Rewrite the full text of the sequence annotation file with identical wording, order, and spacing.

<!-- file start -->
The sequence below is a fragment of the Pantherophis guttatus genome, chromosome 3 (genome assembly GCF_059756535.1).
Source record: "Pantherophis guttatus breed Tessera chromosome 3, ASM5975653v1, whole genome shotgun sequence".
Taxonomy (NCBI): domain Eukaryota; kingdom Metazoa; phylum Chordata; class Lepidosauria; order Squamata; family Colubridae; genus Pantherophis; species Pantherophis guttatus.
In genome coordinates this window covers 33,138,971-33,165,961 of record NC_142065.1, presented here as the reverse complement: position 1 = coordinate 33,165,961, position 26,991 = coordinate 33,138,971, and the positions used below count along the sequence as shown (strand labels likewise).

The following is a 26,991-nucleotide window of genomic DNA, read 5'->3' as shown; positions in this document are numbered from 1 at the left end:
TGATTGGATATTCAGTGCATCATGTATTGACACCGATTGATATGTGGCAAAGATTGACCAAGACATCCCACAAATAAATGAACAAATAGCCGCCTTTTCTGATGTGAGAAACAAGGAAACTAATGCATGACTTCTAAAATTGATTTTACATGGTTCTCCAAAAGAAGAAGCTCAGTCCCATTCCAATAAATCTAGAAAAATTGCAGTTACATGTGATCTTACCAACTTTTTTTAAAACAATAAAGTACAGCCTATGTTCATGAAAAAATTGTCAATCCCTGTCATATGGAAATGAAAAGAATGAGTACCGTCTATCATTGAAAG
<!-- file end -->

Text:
The sequence below is a fragment of the Pantherophis guttatus genome, chromosome 3 (genome assembly GCF_059756535.1).
Source record: "Pantherophis guttatus breed Tessera chromosome 3, ASM5975653v1, whole genome shotgun sequence".
Taxonomy (NCBI): domain Eukaryota; kingdom Metazoa; phylum Chordata; class Lepidosauria; order Squamata; family Colubridae; genus Pantherophis; species Pantherophis guttatus.
In genome coordinates this window covers 33,138,971-33,165,961 of record NC_142065.1, presented here as the reverse complement: position 1 = coordinate 33,165,961, position 26,991 = coordinate 33,138,971, and the positions used below count along the sequence as shown (strand labels likewise).

The following is a 26,991-nucleotide window of genomic DNA, read 5'->3' as shown; positions in this document are numbered from 1 at the left end:
TGATTGGATATTCAGTGCATCATGTATTGACACCGATTGATATGTGGCAAAGATTGACCAAGACATCCCACAAATAAATGAACAAATAGCCGCCTTTTCTGATGTGAGAAACAAGGAAACTAATGCATGACTTCTAAAATTGATTTTACATGGTTCTCCAAAAGAAGAAGCTCAGTCCCATTCCAATAAATCTAGAAAAATTGCAGTTACATGTGATCTTACCAACTTTTTTTAAAACAATAAAGTACAGCCTATGTTCATGAAAAAATTGTCAATCCCTGTCATATGGAAATGAAAAGAATGAGTACCGTCTATCATTGAAAG